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Book Nook: 'Unnatural Creatures' a whimsical romp

By Kathleen Duncan
Aug. 14, 2013 at 3:14 a.m.


A black spot appears on your tablecloth. When you look again, it's gone. Now it's on your wall. You blink. It's on your ceiling. With each new appearance, it grows. It swells. It becomes a large, hideous, dark presence in your home. And then you learn - it's hungry.

"Unnatural Creatures" is a collection of stories selected by Neil Gaiman. I picked it up while I was visiting Portland, Ore., to see a friend. Elbowing my way through the crowds at Powell's Books to find a new read, I stumbled upon it in the staff-recommended section.

Since I was only allowing myself to buy one book (such willpower) I decided anything selected by Gaiman was worth checking out.

These fantasy stories feature dark and mystical creatures ranging from hungry black spots to professor werewolves.

In "Ozioma the Wicked" a young girl is an outcast when her town learns that she can speak to snakes. Then one day, something lowers itself down from the sky and threatens everything they hold dear. Only Ozioma can help them.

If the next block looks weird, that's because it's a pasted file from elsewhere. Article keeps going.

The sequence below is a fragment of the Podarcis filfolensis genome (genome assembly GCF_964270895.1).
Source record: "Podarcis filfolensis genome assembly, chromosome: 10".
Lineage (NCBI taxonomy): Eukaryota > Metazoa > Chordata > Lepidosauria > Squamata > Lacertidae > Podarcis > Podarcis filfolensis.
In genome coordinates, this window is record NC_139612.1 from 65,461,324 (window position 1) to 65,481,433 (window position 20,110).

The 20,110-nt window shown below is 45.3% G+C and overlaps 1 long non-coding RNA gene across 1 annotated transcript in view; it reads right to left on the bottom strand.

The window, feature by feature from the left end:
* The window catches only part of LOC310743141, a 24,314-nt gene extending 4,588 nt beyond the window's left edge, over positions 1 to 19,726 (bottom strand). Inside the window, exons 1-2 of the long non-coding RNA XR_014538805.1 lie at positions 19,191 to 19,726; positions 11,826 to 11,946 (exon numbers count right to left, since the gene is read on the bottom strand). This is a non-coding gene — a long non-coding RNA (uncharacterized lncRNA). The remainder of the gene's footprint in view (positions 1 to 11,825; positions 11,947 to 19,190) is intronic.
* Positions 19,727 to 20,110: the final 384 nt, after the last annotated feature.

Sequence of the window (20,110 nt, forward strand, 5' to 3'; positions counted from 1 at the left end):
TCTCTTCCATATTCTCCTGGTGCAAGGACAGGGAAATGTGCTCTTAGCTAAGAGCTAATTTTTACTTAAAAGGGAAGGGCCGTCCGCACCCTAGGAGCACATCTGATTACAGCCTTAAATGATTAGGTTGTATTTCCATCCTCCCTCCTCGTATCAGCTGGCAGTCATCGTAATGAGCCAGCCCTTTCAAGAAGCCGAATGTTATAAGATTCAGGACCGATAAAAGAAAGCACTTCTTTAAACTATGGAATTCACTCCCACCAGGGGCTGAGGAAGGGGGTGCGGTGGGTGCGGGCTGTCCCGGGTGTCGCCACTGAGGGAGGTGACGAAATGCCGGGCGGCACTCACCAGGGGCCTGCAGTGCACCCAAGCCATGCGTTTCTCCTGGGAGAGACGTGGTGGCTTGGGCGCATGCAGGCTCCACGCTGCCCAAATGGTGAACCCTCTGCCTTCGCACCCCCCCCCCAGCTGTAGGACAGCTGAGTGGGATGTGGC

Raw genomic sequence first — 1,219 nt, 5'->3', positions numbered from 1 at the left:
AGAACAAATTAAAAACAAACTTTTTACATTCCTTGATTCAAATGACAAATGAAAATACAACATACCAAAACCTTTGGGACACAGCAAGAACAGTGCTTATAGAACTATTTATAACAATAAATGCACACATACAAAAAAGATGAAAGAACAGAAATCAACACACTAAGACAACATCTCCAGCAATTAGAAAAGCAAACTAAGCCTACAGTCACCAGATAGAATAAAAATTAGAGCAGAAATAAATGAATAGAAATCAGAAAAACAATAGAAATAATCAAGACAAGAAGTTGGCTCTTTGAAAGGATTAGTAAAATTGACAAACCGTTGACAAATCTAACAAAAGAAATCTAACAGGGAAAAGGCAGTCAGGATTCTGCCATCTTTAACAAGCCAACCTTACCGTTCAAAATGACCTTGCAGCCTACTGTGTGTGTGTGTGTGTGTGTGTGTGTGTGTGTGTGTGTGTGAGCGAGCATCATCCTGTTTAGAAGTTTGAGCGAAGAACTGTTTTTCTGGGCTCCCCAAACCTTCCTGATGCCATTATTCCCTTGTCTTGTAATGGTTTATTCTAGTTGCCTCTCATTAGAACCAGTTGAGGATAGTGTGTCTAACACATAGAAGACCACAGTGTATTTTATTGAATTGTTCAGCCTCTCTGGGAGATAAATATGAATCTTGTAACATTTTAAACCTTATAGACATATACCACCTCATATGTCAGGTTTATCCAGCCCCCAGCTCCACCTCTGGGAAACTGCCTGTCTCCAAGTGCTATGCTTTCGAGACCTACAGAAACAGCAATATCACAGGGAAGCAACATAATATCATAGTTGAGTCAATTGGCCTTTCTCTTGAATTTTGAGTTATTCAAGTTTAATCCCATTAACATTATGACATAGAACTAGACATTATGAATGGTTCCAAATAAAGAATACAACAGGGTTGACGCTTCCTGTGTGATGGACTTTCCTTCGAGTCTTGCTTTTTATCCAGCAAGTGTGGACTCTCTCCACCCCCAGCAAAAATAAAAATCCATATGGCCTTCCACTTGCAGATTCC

"Moveable Beast" is an adventure in which a Beast collector arrives at the Bastardville Dreamy Creamy, an ice cream store in a town that prides itself on being miserable. He comes to collect their beast, but little does he know what that beast truly is.

Larry Niven's "The Flight of The Horse" is about a man who travels back in time to find curiosities for the modern royal family. He goes on a quest further back in history than ever before to find a horse but finds something quite startling instead.

In one of my favorite pieces of the collection, a young girl named Matilda gets off the omnibus one day at an unexpected destination. In this village, the princesses' pet cockatoucan transforms aspects of the village with its magic laughter.

The king becomes a butcher; the prime minister becomes a child. It makes Sundays come together and Thursdays get lost. It changes time, people and places to make their village a topsy-turvy mess.

Though Matilda normally wouldn't be able to tackle such a complicated problem, the cockatoucan accidently makes her clever. And she concocts a plan to set the village to rights.

Each piece in "Unnatural Creatures" is different and delightful. Whether the authors are writing about griffins or bicycles, the characters are unique, and the stories are imaginative.

Gaiman has assembled a charming collection of whimsical romps - whether they are dark, sweet or deadly - that any reader will enjoy.

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